This, and the Opera, and the quarrels of the two prime donne, and the beauty of one of them, formed the chief subjects of conversation; and I had this important news in the shop of a certain barber in the town, who conveyed it in a language composed of French, Spanish, and Italian, and with a volubility quite worthy of a barber of “Gil Blas.”

Then we went to see the famous obelisk presented by Mehemet Ali to the British Government, who have not shown a particular alacrity to accept this ponderous present. The huge shaft lies on the ground, prostrate, and desecrated by all sorts of abominations. Children were sprawling about, attracted by the dirt there. Arabs, negroes, and donkey-boys were passing, quite indifferent, by the fallen monster of a stone — as indifferent as the British Government, who don’t care for recording the glorious termination of their Egyptian campaign of 1801. If our country takes the compliment so coolly, surely it would be disloyal upon our parts to be more enthusiastic. I wish they would offer the Trafalgar Square Pillar to the Egyptians; and that both of the huge ugly monsters were lying in the dirt there side by side.

Pompey’s Pillar is by no means so big as the Charing Cross trophy. This venerable column has not escaped ill-treatment either. Numberless ships’ companies, travelling cockneys, &c., have affixed their rude marks upon it. Some daring ruffian even painted the name of “Warren’s blacking” upon it, effacing other inscriptions — one, Wilkinson says, of “the second Psammetichus.” I regret deeply, my dear friend, that I cannot give you this document respecting a lamented monarch, in whose history I know you take such an interest.

The best sight I saw in Alexandria was a negro holiday; which was celebrated outside of the town by a sort of negro village of huts, swarming with old, lean, fat, ugly, infantine, happy faces, that nature had smeared with a preparation even more black and durable than that with which Psammetichus’s base has been polished. Every one of these jolly faces was on the broad grin, from the dusky mother to the india-rubber child sprawling upon her back, and the venerable jetty senior whose wool was as white as that of a sheep in Florian’s pastorals.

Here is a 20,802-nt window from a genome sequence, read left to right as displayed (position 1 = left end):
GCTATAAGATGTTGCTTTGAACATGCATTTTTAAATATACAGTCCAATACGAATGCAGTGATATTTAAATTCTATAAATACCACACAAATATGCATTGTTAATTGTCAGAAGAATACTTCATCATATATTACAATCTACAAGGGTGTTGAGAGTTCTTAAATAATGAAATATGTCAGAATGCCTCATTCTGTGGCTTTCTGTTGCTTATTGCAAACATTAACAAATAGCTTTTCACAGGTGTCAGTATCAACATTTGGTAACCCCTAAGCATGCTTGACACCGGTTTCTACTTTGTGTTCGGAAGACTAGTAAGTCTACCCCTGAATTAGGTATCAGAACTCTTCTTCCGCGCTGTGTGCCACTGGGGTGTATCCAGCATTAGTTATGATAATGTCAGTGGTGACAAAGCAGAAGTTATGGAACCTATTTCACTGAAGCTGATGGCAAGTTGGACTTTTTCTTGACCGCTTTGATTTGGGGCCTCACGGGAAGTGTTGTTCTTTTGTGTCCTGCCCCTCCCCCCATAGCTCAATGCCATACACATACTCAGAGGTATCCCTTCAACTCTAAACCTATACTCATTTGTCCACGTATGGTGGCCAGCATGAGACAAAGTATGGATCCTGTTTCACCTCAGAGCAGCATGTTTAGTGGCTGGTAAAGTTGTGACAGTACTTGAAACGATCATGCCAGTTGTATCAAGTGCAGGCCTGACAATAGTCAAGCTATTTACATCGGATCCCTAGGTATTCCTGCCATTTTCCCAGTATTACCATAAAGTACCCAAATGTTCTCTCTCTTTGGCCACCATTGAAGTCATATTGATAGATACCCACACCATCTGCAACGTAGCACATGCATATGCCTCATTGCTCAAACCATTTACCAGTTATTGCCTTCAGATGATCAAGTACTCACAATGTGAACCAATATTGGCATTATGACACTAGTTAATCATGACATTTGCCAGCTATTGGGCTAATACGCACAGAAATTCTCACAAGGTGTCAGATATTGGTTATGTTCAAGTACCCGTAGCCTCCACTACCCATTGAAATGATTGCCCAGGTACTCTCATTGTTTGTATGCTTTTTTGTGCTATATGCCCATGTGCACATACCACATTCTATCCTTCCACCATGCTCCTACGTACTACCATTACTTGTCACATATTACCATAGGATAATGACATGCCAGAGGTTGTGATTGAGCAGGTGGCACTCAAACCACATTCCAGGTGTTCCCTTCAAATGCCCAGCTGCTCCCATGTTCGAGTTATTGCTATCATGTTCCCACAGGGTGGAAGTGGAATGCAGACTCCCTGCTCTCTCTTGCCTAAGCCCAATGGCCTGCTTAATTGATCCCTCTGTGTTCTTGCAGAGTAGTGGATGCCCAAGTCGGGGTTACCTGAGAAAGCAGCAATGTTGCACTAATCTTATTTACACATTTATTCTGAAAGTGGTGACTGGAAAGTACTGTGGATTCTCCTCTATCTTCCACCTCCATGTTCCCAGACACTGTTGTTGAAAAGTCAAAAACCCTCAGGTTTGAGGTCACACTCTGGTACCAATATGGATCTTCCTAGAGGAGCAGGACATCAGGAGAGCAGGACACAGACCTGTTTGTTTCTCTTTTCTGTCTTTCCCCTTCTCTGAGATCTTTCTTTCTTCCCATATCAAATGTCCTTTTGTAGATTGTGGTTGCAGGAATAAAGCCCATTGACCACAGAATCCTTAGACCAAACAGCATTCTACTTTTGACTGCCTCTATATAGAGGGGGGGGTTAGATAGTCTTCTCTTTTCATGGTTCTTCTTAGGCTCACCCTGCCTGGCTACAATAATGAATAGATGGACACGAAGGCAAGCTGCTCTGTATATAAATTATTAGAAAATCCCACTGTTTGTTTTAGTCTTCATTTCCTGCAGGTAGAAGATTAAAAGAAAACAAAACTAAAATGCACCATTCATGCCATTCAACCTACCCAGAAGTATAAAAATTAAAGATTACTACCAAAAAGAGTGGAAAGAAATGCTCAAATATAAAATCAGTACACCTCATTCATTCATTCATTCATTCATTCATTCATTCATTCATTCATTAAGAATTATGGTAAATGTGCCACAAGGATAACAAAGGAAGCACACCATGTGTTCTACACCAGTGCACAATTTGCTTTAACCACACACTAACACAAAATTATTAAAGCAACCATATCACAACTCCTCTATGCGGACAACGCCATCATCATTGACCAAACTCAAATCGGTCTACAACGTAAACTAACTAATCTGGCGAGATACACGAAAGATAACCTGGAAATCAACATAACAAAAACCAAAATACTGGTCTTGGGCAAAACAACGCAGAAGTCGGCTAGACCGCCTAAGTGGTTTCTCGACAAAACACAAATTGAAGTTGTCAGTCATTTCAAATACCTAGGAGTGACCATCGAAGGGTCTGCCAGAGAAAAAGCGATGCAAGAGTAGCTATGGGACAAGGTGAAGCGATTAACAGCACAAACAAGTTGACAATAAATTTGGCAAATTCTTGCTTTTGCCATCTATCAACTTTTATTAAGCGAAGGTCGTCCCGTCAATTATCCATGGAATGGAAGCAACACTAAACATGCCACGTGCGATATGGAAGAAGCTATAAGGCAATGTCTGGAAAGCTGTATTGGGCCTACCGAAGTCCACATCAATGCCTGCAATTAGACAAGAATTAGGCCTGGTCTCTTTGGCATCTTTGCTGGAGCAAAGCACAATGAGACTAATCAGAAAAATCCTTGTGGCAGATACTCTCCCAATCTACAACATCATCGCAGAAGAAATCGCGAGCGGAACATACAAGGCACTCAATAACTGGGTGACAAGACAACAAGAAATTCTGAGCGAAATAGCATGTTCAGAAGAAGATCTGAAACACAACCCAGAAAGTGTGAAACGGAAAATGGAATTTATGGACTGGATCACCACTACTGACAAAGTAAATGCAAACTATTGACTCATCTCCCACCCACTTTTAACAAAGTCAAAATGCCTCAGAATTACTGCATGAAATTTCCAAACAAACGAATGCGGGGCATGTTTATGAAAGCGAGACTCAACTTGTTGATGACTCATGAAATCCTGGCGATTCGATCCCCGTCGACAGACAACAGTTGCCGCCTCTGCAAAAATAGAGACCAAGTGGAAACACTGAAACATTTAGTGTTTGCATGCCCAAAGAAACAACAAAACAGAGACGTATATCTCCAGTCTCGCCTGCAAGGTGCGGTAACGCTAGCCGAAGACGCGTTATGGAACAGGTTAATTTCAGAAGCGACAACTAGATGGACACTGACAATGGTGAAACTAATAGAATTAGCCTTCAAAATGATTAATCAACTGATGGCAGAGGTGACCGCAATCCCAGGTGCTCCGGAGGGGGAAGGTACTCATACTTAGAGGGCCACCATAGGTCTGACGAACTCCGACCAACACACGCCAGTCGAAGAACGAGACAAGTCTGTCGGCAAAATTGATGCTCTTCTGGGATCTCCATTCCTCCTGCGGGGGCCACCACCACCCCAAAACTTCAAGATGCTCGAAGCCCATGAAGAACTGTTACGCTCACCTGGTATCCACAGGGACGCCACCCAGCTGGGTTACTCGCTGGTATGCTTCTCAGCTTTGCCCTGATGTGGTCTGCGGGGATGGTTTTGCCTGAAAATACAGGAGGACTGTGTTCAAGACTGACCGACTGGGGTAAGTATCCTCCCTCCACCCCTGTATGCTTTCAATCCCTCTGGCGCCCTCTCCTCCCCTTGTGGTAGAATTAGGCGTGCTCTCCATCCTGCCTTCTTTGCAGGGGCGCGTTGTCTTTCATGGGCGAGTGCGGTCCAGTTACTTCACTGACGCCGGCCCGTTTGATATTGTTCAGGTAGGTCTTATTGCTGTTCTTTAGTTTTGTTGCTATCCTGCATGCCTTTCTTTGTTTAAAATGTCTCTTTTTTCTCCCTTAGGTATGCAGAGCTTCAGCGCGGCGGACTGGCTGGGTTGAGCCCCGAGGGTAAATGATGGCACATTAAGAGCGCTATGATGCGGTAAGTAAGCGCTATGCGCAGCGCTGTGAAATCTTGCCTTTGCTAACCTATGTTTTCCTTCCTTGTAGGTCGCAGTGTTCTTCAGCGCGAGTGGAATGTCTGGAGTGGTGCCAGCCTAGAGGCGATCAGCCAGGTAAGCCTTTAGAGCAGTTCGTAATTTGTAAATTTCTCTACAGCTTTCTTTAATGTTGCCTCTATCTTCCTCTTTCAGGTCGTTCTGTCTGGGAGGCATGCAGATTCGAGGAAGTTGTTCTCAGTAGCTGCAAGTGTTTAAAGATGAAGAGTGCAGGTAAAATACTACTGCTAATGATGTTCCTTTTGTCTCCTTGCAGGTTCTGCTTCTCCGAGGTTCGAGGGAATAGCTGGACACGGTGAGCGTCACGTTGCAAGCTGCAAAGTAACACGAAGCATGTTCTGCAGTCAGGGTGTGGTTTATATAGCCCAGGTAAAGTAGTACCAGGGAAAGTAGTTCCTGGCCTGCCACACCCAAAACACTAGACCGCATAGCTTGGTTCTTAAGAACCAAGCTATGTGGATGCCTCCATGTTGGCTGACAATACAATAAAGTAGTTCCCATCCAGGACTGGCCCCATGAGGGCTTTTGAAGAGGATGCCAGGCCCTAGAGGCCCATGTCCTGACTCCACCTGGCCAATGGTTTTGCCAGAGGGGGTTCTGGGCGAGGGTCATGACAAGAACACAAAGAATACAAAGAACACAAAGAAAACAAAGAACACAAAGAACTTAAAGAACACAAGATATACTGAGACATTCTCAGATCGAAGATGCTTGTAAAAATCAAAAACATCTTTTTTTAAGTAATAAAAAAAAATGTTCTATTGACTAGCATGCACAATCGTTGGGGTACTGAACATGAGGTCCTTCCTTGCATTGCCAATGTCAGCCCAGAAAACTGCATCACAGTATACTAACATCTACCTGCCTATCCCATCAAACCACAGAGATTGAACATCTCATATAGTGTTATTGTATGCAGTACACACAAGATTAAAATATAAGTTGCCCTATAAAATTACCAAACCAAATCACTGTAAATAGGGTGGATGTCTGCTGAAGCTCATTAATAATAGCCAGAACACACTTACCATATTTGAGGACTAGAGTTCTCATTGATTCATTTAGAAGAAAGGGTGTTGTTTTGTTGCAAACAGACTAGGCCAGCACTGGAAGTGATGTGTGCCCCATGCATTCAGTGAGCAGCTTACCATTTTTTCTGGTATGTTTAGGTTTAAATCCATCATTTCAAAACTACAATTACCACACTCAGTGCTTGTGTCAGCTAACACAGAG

To these dancers a couple of fellows were playing on a drum and a little banjo. They were singing a chorus, which was not only singular, and perfectly marked in the rhythm, but exceeding sweet in the tune. They danced in a circle; and performers came trooping from all quarters, who fell into the round, and began waggling their heads, and waving their left hands, and tossing up and down the little thin rods which they each carried, and all singing to the very best of their power.

I saw the chief eunuch of the Grand Turk at Constantinople pass by —(here is an accurate likeness of his beautiful features [illustration] )— but with what a different expression! Though he is one of the greatest of the great in the Turkish Empire (ranking with a Cabinet Minister or Lord Chamberlain here), his fine countenance was clouded with care, and savage with ennui.

Here his black brethren were ragged, starving, and happy; and I need not tell such a fine moralist as you are, how it is the case, in the white as well as the black world, that happiness (republican leveller, who does not care a fig for the fashion) often disdains the turrets of kings, to pay a visit to the “tabernas pauperum.”

We went the round of the coffee-houses in the evening, both the polite European places of resort, where you get ices and the French papers, and those in the town, where Greeks, Turks, and general company resort, to sit upon uncomfortable chairs, and drink wretched muddy coffee, and to listen to two or three miserable musicians, who keep up a variation of howling for hours together. But the pretty song of the niggers had spoiled me for that abominable music.

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Last updated Tuesday, March 4, 2014 at 19:07